If you were seriously injured in an accident at your job, you could be off work for weeks or months while you recover from your injuries. This could cause a huge financial strain on you and your family when you aren’t receiving a paycheck every week and the unpaid medical bills stack up. You may not have been worried that your employer is a non-subscriber employer who opted out of workers’ compensation until you were hurt and realize you cannot make a claim for benefits. However, you still have options to hold your employer responsible for compensating you, and you do not want to make inadvertent mistakes that could hurt your case.
Things NOT to Do in Your Workplace Injury Case
Under Texas law, a non-subscriber employer who was at all negligent—even 10 percent—in causing your workplace accident could be responsible for compensating you for your injuries. You want to start your case out right by not making these common mistakes:
- Failing to report the accident. Even if you do not believe you were hurt or think your injuries were minor, you want to report your workplace accident to your employer right away. If you fail to do so, you could have problems later on convincing your employer that injuries that develop later were really caused by an incident at work.
- Failing to document your accident. You want to document your claim at the accident scene or have another employee do so for you if you are too injured. This includes taking pictures of the scene and your injuries and obtaining contact information for your employer’s insurance company and anyone who witnessed your accident.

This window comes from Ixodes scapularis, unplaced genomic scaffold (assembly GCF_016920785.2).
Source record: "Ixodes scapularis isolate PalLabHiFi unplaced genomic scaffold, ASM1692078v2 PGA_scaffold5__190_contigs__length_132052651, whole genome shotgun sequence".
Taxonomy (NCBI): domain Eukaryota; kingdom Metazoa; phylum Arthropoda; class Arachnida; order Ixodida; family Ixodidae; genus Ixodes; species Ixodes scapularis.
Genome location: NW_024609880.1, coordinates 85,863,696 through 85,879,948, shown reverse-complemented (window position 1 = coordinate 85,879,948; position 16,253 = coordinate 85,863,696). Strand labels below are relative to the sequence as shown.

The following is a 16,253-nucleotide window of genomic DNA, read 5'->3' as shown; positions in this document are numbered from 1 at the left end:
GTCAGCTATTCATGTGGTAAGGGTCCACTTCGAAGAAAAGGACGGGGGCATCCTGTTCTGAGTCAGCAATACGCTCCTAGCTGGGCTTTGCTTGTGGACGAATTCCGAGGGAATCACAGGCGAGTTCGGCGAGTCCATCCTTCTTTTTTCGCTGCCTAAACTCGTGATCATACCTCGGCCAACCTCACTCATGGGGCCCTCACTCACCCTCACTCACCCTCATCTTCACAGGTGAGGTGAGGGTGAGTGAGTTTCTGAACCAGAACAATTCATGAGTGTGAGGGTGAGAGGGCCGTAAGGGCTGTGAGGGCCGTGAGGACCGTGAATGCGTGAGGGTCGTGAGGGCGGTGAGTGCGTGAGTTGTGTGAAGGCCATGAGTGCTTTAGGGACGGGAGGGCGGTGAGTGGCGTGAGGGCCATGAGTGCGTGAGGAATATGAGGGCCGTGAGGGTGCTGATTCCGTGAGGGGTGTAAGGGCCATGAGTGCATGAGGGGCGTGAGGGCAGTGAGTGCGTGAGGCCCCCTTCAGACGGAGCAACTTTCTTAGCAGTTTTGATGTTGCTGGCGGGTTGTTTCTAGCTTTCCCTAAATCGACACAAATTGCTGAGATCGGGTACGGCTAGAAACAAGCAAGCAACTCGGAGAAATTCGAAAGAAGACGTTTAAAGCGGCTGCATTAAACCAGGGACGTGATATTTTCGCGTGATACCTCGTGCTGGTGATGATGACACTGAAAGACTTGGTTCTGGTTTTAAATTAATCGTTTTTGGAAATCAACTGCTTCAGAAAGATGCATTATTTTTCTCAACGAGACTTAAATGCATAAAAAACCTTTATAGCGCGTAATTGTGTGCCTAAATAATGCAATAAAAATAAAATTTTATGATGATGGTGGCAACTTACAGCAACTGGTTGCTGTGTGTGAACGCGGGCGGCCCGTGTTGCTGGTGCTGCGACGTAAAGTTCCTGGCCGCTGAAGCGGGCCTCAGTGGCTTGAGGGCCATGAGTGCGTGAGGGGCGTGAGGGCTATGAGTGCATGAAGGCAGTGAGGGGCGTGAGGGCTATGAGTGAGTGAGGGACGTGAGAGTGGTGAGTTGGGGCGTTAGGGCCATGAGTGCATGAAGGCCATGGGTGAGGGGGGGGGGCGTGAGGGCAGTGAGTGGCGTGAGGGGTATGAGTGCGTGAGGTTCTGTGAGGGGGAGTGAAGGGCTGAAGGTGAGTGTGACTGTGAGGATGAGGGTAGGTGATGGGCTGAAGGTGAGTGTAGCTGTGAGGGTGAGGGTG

- Failing to seek prompt medical care. You want to begin proving your injuries were caused by your accident by seeing a doctor right away. A “minor” back injury can develop into debilitating pain that can prevent you from doing your job or a bump on the head could actually be a traumatic brain injury with life-altering changes to your reasoning, emotions, vision, or hearing. If you did not seek treatment immediately, your employer could argue your injuries were not caused by your accident.
- Not making a claim due to preexisting injuries. If you injured the same area in a prior accident—even not related to work—you could still have a claim for compensation if a workplace accident caused it to become worse.
- Giving a recorded statement. You are not required to give a recorded statement to your employer or his insurance company. Do not agree to this without first consulting with an experienced attorney. You could say something inadvertently that hurts your case and that could be used against you later.
- Signing a blanket medical authorization. You do not want to sign a medical release for your employer that gives them the right to obtain all of your medical records. This would provide them with sensitive, private information about you and allow them to go on a fishing expedition to find information to fight your claim. Don’t sign any documents without first having them reviewed by your attorney.
- Engaging in activities not consistent with your injuries. You should not be performing any duties or activities that are not consistent with how you were injured and the pain you are experiencing. At some point, a private investigator for your employer could spy on you, take pictures of you, or videotape you in an effort to show you are not as injured as you claim.
- Failing to contact an attorney. You need to contact an experienced attorney who understands the laws that apply to non-subscriber workplace accidents and what compensation you are really entitled to in these case. He can investigate your case and negotiate a more favorable settlement than you could obtain on your own.
While it is best not to make these mistakes, it is important to remember that none of them are fatal to your case. If you or a family member was injured in a non-subscriber workplace accident, start an online chat with our experienced legal team to schedule a free consultation.